"Tax consultancy is cool, exciting and relevant - but unfortunately too few people know that. This has to change in order to continue to attract enough professionals to the sector in the future. For us, the study is a first step towards increasing the attractiveness of tax consultancy together with the industry. Only if you know what Generation Z expects and what is important to them will you find the right approach on the right channels," says Isabel Blank, Managing Director of Haufe-Lexware GmbH & Co. KG.

German Tax Consultants' Conference 2022


Isabel Blank, Prof. Dr. Robert Mayr, Chairman of the Board, DATEV eG and Torsten Lüth, President of the German Association of Tax Consultants (Deutscher Steuerberaterverband e.V.) gave an outlook on the future of tax firms at the 45th German Tax Consultants' Conference. During the panel discussion, the participants addressed current challenges, future developments and opportunities for tax firms. Topics such as digitalisation, sustainability, resilience and a shortage of skilled workers were the focus of the discussion. In this context, Isabel Blank presented the most important results from the study.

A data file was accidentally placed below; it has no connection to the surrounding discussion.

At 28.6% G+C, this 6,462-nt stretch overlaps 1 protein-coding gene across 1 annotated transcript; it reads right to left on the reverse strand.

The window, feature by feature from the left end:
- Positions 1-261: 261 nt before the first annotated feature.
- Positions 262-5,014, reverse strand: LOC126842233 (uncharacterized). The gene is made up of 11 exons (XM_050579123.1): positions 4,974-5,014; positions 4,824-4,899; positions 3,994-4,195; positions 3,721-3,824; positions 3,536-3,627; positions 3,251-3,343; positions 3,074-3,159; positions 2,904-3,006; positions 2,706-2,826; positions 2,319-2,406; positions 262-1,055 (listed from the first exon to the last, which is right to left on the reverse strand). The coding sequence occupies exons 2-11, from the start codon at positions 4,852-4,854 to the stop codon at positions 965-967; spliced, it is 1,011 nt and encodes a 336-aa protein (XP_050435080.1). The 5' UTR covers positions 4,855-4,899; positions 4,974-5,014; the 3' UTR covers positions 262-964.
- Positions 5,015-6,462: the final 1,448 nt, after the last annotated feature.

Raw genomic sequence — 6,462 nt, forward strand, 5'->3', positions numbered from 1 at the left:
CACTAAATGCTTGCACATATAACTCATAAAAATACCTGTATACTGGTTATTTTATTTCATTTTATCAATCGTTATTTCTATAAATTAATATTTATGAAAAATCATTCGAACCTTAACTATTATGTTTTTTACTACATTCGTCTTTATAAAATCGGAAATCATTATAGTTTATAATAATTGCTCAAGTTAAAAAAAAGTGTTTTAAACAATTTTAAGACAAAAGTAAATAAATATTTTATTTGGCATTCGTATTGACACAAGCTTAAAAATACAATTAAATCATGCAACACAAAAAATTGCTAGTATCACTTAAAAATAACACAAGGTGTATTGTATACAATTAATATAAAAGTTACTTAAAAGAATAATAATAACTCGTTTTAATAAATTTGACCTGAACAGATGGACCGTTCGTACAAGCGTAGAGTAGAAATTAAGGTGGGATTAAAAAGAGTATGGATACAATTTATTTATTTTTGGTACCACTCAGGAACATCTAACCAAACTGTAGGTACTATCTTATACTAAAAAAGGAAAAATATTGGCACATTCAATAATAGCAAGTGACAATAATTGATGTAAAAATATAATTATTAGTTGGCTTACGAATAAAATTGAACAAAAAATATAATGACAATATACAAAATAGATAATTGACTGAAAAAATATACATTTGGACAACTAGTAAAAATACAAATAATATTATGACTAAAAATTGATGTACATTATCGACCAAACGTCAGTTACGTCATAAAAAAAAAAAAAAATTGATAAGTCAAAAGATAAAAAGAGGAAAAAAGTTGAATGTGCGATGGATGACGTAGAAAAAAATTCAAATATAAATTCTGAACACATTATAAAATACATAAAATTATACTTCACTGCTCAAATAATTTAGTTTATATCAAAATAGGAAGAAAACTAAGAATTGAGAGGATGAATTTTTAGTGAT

Findings from the study


The biggest challenge facing the tax sector: low attractiveness and poor image. Only 18 percent of the target group could imagine working in tax consultancy. With this result, the industry is only in the midfield. At the top are areas such as management and corporate governance or marketing. There is a tendency for more male respondents (23 percent) and students (21 percent) to imagine working in tax consultancy in the future.